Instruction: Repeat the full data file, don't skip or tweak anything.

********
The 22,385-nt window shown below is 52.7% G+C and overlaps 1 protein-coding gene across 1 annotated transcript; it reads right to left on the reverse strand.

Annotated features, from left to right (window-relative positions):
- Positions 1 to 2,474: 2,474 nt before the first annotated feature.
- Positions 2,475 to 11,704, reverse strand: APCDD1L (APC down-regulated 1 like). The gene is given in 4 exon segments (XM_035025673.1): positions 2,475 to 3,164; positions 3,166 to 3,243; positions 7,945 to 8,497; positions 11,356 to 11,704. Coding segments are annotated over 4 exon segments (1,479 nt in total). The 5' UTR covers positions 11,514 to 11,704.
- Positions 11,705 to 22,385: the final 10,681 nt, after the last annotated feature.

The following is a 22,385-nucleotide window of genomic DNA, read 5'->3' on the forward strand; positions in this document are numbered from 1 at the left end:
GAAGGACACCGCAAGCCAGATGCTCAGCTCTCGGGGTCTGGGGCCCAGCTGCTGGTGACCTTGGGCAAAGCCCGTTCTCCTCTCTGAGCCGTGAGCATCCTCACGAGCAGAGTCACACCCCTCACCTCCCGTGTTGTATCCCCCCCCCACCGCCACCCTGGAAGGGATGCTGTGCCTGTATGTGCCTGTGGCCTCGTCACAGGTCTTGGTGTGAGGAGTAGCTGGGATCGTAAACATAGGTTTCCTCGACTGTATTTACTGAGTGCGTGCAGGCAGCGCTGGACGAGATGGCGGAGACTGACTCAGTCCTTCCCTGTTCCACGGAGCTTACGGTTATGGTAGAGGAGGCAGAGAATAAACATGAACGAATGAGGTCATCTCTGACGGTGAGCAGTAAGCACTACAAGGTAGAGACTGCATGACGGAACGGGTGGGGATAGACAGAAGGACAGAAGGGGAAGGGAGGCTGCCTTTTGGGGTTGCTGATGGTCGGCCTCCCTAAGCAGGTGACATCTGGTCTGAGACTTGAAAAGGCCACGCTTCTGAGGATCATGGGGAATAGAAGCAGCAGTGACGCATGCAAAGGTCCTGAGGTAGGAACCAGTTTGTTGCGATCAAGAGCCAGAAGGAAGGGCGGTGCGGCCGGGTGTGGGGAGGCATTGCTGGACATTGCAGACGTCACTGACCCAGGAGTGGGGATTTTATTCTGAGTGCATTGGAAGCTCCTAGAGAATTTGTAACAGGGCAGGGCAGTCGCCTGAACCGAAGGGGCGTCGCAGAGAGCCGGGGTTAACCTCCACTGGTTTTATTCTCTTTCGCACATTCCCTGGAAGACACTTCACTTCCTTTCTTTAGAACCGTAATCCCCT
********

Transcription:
The 22,385-nt window shown below is 52.7% G+C and overlaps 1 protein-coding gene across 1 annotated transcript; it reads right to left on the reverse strand.

Annotated features, from left to right (window-relative positions):
- Positions 1 to 2,474: 2,474 nt before the first annotated feature.
- Positions 2,475 to 11,704, reverse strand: APCDD1L (APC down-regulated 1 like). The gene is given in 4 exon segments (XM_035025673.1): positions 2,475 to 3,164; positions 3,166 to 3,243; positions 7,945 to 8,497; positions 11,356 to 11,704. Coding segments are annotated over 4 exon segments (1,479 nt in total). The 5' UTR covers positions 11,514 to 11,704.
- Positions 11,705 to 22,385: the final 10,681 nt, after the last annotated feature.

The following is a 22,385-nucleotide window of genomic DNA, read 5'->3' on the forward strand; positions in this document are numbered from 1 at the left end:
GAAGGACACCGCAAGCCAGATGCTCAGCTCTCGGGGTCTGGGGCCCAGCTGCTGGTGACCTTGGGCAAAGCCCGTTCTCCTCTCTGAGCCGTGAGCATCCTCACGAGCAGAGTCACACCCCTCACCTCCCGTGTTGTATCCCCCCCCCACCGCCACCCTGGAAGGGATGCTGTGCCTGTATGTGCCTGTGGCCTCGTCACAGGTCTTGGTGTGAGGAGTAGCTGGGATCGTAAACATAGGTTTCCTCGACTGTATTTACTGAGTGCGTGCAGGCAGCGCTGGACGAGATGGCGGAGACTGACTCAGTCCTTCCCTGTTCCACGGAGCTTACGGTTATGGTAGAGGAGGCAGAGAATAAACATGAACGAATGAGGTCATCTCTGACGGTGAGCAGTAAGCACTACAAGGTAGAGACTGCATGACGGAACGGGTGGGGATAGACAGAAGGACAGAAGGGGAAGGGAGGCTGCCTTTTGGGGTTGCTGATGGTCGGCCTCCCTAAGCAGGTGACATCTGGTCTGAGACTTGAAAAGGCCACGCTTCTGAGGATCATGGGGAATAGAAGCAGCAGTGACGCATGCAAAGGTCCTGAGGTAGGAACCAGTTTGTTGCGATCAAGAGCCAGAAGGAAGGGCGGTGCGGCCGGGTGTGGGGAGGCATTGCTGGACATTGCAGACGTCACTGACCCAGGAGTGGGGATTTTATTCTGAGTGCATTGGAAGCTCCTAGAGAATTTGTAACAGGGCAGGGCAGTCGCCTGAACCGAAGGGGCGTCGCAGAGAGCCGGGGTTAACCTCCACTGGTTTTATTCTCTTTCGCACATTCCCTGGAAGACACTTCACTTCCTTTCTTTAGAACCGTAATCCCCT